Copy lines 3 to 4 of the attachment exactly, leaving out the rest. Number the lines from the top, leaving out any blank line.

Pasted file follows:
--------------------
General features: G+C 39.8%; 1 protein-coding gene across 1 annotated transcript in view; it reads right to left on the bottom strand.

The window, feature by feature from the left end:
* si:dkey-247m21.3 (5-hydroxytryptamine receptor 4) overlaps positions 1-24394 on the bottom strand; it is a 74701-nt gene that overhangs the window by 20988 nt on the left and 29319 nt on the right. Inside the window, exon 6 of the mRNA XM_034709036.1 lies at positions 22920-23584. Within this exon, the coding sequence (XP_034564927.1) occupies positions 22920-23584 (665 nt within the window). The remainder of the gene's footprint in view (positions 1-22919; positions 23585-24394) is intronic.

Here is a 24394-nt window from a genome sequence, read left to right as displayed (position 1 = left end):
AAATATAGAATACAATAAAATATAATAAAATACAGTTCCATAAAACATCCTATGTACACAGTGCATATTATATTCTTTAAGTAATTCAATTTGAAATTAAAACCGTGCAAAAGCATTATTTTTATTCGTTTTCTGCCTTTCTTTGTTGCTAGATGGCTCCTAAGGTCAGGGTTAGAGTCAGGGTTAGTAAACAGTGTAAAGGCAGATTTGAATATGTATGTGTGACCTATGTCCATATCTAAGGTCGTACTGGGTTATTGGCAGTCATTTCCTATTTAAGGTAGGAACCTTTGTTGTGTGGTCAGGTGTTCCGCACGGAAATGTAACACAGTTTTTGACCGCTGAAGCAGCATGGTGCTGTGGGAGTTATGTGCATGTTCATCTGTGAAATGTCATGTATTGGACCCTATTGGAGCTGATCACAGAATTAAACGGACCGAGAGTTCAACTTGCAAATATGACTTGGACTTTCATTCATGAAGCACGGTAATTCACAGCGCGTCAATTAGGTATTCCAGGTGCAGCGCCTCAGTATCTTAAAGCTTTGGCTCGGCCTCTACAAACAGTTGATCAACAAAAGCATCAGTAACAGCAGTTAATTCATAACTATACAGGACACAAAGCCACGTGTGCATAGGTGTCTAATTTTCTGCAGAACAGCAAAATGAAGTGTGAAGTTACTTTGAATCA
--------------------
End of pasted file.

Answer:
* si:dkey-247m21.3 (5-hydroxytryptamine receptor 4) overlaps positions 1-24394 on the bottom strand; it is a 74701-nt gene that overhangs the window by 20988 nt on the left and 29319 nt on the right. Inside the window, exon 6 of the mRNA XM_034709036.1 lies at positions 22920-23584. Within this exon, the coding sequence (XP_034564927.1) occupies positions 22920-23584 (665 nt within the window). The remainder of the gene's footprint in view (positions 1-22919; positions 23585-24394) is intronic.

Here is a 24394-nt window from a genome sequence, read left to right as displayed (position 1 = left end):